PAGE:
We investigated the dynamic process of acetowhitening effect in normal and cancerous cervical squamous epithelial cells. The measured acetowhitening signal, corresponding to the changes in cells induced by acetic acid, is strongly dependent on the applied acetic acid concentration. The acetowhitening signals of normal and cancer cells increase rapidly with increasing of acetic acid concentration and reach to the peak when the concentration is at acetic acid concentration in the solution used in standard colposcopy procedure. The signal intensity starts to decrease gradually with further increasing of acetic acid. An important finding shows that the acetowhitening signal can not decay back to the baseline when acetic acid level is higher than 1.2% for cancer cells and 1.6% for normal cells, respectively, showing the possible cell damage because the acetic acid induced cellular changes are no longer reversible. The threshold of cell damage by acetic acid is a factor of 2~4 lower than the acetic acid concentration in the solution applied to cervix during the clinical examination. The results provide the evidence that the exact concentration of acetic acid in colposcopically examined tissue should be much lower than that in the acetic acid solution applied to the tissue surface. The acetic acid may be significantly diluted when it penetrates into the tissue.

The study of the wavelength-dependence of the acetowhitening signal shows that the signal intensity is inversely proportional to the read-out wavelength, while its temporal characteristic in rising and decay courses is not sensitive to the wavelength. This means that the quantitative monitoring of the dynamic process of acetowhitening effect can be based on the measurement at single wavelength. The quantitative analyses of the dynamics of acetowhitening effect show that the differences in decay course between the normal and cancer cells are significant. The differences can be used as quantitative indicators to differentiate the normal cells from cancer cells. Moreover, it was found that the decay of acetowhitening signal could be precisely described with dual-exponential function. This demonstrates that the dynamics of acetowhitening process in decay course may be determined by two mechanisms. Finally, the acetowhitening signals were observed in both normal and cancer cell samples, which is not consistent with the clinical observation of colposcopy. It may be due to the difference in the diffusion of acetic acid between normal and precancerous epithelial tissues. In addition, the ectocervical keratinocytes, used as the normal cells in this study, were extracted from the lower layer of normal squamous epithelium. Though they are the major cell components of a stratified squamous epithelium, their responses to acetic acid may not be exactly the same as the normal epithelial cells in the upper layers of normal squamous epithelium.

In future work, a light scattering spectroscopy method will be used to study the changes of scatterer size and refractive index distribution in cells in the rising and decay courses. The diffusion of acetic acid in epithelial tissue will be investigated. These studies will provide more detailed information and understanding on the acetowhitening processes in epithelial tissues.

Acknowledgments

The authors acknowledge support from the Hong Kong Research Grants Council through grants HKUST6052/00M and HKUST6025/02M. We gratefully thank Professor Andrew Burd and Mr. Vincent Poon in Department of Surgery, Chinese University of Hong Kong for training on the primary normal Human keratinocytes culture.

References and Links

1.

T. C. Wright, R. J. Kurman, and A. Ferenczy, “Cervical Intraepithelial Neoplasia,” in Blaustein A. Pathology of the Female Genital Tract (Springer-Verlag, New York, 1994).

2.

U.S. Preventive Services Task Force, Guide to clinical preventive services: report of the U.S. Preventive Services Task Force (Williams & Wilkins, 1996).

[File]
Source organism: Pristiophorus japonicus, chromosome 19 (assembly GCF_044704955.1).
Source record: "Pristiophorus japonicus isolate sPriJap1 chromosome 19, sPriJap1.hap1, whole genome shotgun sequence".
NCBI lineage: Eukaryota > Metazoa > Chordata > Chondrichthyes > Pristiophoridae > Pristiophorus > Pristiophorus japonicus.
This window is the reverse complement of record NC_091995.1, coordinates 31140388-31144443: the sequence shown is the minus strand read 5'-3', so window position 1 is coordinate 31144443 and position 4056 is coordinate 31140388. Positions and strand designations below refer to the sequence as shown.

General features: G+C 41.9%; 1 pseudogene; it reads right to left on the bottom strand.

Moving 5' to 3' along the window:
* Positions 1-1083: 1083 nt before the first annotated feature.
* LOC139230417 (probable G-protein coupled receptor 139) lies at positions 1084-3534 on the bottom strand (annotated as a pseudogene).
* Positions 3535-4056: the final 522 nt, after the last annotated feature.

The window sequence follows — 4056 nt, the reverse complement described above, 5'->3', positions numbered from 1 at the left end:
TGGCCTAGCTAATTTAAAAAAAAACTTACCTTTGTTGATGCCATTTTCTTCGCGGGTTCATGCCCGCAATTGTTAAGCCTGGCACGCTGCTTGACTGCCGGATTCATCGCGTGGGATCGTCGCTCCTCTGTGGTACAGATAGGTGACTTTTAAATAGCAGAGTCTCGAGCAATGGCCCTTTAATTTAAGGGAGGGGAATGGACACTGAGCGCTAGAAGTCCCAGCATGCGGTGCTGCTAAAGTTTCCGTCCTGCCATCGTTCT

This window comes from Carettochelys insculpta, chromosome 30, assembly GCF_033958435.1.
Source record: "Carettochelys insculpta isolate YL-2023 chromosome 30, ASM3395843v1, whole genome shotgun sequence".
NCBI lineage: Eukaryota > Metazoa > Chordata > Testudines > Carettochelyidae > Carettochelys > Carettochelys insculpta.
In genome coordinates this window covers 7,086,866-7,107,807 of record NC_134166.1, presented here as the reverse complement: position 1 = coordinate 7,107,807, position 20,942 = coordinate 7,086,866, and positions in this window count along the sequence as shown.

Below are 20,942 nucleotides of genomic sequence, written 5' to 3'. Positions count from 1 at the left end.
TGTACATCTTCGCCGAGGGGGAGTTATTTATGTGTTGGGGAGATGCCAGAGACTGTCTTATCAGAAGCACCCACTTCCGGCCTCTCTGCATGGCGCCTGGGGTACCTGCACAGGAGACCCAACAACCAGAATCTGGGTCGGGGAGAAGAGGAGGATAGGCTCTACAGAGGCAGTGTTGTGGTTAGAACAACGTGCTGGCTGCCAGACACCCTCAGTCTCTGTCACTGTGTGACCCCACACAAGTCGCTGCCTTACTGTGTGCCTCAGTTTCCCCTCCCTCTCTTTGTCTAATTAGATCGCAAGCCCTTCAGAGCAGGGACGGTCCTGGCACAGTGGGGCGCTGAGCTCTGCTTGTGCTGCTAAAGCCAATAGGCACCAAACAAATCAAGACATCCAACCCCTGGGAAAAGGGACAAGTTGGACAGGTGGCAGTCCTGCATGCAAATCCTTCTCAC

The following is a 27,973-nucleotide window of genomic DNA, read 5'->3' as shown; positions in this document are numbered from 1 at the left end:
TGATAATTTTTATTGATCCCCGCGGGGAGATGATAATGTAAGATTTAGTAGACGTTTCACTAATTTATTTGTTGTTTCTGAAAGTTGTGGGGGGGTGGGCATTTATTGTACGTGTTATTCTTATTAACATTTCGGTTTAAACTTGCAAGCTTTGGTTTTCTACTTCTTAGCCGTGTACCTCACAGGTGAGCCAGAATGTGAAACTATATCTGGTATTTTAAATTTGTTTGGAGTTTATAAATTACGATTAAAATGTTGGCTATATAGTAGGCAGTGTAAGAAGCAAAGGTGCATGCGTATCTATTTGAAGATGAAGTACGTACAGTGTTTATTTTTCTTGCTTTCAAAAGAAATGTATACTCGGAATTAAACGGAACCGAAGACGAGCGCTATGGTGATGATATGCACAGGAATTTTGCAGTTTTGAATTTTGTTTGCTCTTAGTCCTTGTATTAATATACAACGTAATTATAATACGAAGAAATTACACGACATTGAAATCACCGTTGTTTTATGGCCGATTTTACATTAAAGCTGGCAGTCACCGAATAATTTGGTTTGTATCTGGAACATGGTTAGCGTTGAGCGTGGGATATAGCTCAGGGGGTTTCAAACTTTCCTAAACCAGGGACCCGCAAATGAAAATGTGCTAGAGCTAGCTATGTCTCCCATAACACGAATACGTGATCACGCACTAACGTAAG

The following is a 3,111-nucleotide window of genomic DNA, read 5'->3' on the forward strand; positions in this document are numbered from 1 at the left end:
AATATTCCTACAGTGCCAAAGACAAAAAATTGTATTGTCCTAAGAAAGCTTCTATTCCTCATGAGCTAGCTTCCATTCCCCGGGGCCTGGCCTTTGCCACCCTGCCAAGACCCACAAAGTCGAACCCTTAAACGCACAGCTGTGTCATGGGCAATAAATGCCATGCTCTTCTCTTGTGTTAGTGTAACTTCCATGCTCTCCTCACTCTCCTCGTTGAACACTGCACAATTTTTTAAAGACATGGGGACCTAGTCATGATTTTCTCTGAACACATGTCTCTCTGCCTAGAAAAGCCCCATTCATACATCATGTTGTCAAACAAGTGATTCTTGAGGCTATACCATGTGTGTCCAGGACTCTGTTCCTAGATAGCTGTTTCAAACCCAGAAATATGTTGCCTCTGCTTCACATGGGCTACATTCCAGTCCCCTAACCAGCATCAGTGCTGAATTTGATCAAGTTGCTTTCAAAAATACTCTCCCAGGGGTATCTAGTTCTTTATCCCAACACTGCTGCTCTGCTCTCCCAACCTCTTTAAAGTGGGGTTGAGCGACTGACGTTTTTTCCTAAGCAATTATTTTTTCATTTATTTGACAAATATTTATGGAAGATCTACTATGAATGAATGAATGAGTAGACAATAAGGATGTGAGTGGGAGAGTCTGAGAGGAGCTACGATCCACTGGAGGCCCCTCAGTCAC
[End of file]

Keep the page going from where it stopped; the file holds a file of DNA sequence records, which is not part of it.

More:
3.

M. C. Anderson, J. A. Jordan, A. R. Morse, and F. Sharp, A Text and Atlas of Integrated Colposcopy: for Colposcopists, Histopathologists and Cytologists (Chapman & Hall Medical, 1992).

4.

M. F. Mitchell, “The Accuracy of Colposcopy,” Clinical Consultations in Obstetrics and Gynecology 6, 70–73, (1994).

5.

M. Ronne, “Chromosome preparation and high resolution banding techniques. A review,” J. Dairy Sci. 72, 1363–1377, (1989). [CrossRef] [PubMed]

6.

S. Yamada, D. Wirtz, and P. A. Coulombe, “Pairwise Assembly Determines the Intrinsic Potential for Self-Organization and Mechanical Properties of Keratin Filaments,” Mol. Biol. Cell 13, 382–391, (2002). [CrossRef] [PubMed]

7.

R. Lambert, J. F. Rey, and R. Sankaranarayanan, “Magnification and Chromoscopy with the Acetic Acid Test,” Endoscopy 35, 437–445, (2003). [CrossRef] [PubMed]

8.

C. Smithpeter, A. Dunn, R. Drezek, T. Collier, and R. Richards-Kortum, “Near Real Time Confocal Microscopy of Cultured Amelanotic Cells: Sources of Signal, Contrast Agents, and Limits of Contrast,” J. Biomed. Opt. 3, 429–436 (1998). [CrossRef]

9.

B. W. Pogue, H. B. Kaufman, A. Zelenchuk, W. Harper, G. C. Burke, E. E. Burke, and D. M. Harper, “Analysis of Acetic Acid-Induced Whitening of High-Grade Squamous Intraepithelial Lesions,” J. Biomed. Opt. 6, 397–403, (2001). [CrossRef] [PubMed]

10.

C. Balas, “A Novel Optical Imaging Method for the Early Detection, Quantitative Grading, and Mapping of Cancerous and Precancerous Lesions of Cervix,” IEEE Trans. Biomed. Eng. 48, 96–104, (2001). [CrossRef] [PubMed]

11.

R. S. Cotran, V. Kumar, and T. Collins, Robbins Pathologic Basis of Disease (W. B. Saunders, 1999).

12.

M. A. Stanley, “Culture of Human Cervical Epithelial Cells”, in Culture of Epithelial Cells, R. I. Freshney and M. G. Freshney, eds. (Wiley-Liss, 2002).

OCIS Codes
(120.5820) Instrumentation, measurement, and metrology : Scattering measurements
(160.4760) Materials : Optical properties
(170.4580) Medical optics and biotechnology : Optical diagnostics for medicine
(290.1350) Scattering : Backscattering

ToC Category:
Research Papers

History
Original Manuscript: May 2, 2005
Revised Manuscript: June 14, 2005
Published: June 27, 2005

Citation
Tao T. Wu, Jianan Qu, Tak Hong Cheung, So Fan Yim, and Yick Fu Wong, "Study of dynamic process of acetic acid induced-whitening in epithelial tissues at cellular level," Opt. Express 13, 4963-4973 (2005)
http://www.opticsinfobase.org/oe/abstract.cfm?URI=oe-13-13-4963


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References

  1. T. C. Wright, R. J. Kurman, and A. Ferenczy, �??Cervical Intraepithelial Neoplasia,�?? in Blaustein A. Pathology of the Female Genital Tract (Springer-Verlag, New York, 1994).
  2. U.S. Preventive Services Task Force, Guide to clinical preventive services: report of the U.S. Preventive Services Task Force (Williams & Wilkins, 1996).